By creating a single definition encompassing all categories of victims, the paradoxical result of neutrality is the continued bolstering of heterosexist structural outlooks. Policy discourse such as the Home Office definition is intended to inform wider law and practice, influencing how subjects of the law interpret their experiences. By providing a gender neutral definition, this text sends the message that domestic violence is not a historically or culturally gendered issue – it happens to everyone regardless of gender or sexuality. Such an assertion is contradicted, however, by experiences such as the policing of domestic violence which continues to significantly draw upon gender characteristics and stereotypes.[5]

As a result of the proliferation of such gender-neutral approaches, feminist assertions of law, policy and practice as sites of heterosexist, gendered power struggles are deemed an anachronistic hangover; we have moved beyond a time when men abused women because of their culturally gendered position. Experiences of violence as a man, woman, transsexual, heterosexual and homosexual are considered ejusdem generis; all carrying the same social meaning. Such discourse conceals the specific gendered meanings that domestic violence imparts individually and collectively – messages about “women’s role”, about “being a man”, about family structures and the designation of power within the family, and the material implications of these constructions. Accordingly, looking more closely at the neutrality of law we can detect a distinct heteronormativity as law’s impoverished conception of the social meanings of gender and sexuality appears not to have been effectively exorcised.[6]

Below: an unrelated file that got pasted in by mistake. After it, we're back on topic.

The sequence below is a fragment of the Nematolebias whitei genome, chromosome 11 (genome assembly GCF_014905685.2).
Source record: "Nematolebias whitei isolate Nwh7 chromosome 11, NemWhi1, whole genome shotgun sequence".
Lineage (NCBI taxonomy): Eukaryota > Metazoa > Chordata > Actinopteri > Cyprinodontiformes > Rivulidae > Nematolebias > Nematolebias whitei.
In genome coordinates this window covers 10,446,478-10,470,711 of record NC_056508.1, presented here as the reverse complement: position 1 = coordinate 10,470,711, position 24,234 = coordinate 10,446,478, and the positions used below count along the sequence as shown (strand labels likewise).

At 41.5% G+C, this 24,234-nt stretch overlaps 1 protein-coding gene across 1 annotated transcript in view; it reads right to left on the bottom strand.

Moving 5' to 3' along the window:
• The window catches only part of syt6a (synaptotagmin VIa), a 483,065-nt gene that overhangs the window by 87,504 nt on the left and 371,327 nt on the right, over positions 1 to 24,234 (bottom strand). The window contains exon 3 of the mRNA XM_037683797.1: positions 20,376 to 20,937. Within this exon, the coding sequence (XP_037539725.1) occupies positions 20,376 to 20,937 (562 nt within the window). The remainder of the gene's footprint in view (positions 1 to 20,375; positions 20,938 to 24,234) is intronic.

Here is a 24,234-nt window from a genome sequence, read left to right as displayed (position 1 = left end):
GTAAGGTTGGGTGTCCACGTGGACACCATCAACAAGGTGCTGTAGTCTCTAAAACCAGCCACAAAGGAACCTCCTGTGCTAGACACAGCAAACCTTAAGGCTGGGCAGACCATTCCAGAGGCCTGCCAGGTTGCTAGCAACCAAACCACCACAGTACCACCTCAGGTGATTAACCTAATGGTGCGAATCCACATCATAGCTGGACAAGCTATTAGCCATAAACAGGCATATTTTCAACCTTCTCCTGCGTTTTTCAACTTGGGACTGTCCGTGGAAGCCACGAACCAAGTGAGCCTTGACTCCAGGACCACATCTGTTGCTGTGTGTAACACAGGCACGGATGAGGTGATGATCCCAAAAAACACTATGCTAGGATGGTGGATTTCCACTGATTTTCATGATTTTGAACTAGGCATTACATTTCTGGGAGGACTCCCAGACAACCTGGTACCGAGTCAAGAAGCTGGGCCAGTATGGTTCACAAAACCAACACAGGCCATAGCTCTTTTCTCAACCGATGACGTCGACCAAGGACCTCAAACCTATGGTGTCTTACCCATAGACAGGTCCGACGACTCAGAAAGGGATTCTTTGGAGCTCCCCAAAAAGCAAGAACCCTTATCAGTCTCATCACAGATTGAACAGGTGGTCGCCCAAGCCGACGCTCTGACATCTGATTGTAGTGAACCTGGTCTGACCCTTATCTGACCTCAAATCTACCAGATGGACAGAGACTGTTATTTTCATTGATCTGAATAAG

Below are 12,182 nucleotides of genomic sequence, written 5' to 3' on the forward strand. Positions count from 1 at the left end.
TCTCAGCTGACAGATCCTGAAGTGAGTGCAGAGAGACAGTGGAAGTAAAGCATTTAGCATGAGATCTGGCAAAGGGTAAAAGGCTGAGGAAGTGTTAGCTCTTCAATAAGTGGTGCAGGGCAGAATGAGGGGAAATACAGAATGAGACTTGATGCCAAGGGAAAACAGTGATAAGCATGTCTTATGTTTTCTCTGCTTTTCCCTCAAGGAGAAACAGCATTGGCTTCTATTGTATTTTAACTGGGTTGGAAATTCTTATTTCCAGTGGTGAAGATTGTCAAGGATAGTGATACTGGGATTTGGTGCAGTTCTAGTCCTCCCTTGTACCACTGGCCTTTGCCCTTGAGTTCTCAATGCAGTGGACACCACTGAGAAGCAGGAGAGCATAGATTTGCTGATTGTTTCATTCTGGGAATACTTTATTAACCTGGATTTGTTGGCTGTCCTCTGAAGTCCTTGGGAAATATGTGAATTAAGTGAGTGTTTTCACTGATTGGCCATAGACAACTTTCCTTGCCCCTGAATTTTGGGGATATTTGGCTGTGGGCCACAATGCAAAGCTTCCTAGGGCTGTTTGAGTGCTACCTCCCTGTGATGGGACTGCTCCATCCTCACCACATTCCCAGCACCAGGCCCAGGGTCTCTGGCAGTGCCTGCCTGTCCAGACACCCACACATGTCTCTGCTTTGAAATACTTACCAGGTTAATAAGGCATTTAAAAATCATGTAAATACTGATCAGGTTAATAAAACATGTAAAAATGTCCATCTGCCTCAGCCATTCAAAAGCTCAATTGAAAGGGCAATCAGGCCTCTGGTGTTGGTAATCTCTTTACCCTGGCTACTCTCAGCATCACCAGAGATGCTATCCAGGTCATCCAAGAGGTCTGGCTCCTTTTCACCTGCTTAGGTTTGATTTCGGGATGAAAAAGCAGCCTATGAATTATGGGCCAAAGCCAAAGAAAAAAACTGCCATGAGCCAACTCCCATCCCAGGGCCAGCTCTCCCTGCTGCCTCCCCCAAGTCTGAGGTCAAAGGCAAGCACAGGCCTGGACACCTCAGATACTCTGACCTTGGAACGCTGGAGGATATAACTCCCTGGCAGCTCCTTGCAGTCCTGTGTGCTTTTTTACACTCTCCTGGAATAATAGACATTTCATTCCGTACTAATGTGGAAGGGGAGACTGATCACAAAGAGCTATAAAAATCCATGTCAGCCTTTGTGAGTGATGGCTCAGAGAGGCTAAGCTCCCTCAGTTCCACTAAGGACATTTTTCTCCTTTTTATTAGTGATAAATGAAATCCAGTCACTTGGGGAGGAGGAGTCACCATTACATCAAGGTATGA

Gender neutrality in domestic violence policy is one example of how post-feminist narratives in legal discourse are haunted by the continuing reality of gender and are ironically sustaining traditional gender relations. A second area where it is submitted that post-feminist narratives should be investigated is that of legislative regulation of traditionally gendered crimes.


Legislative Provision/Censure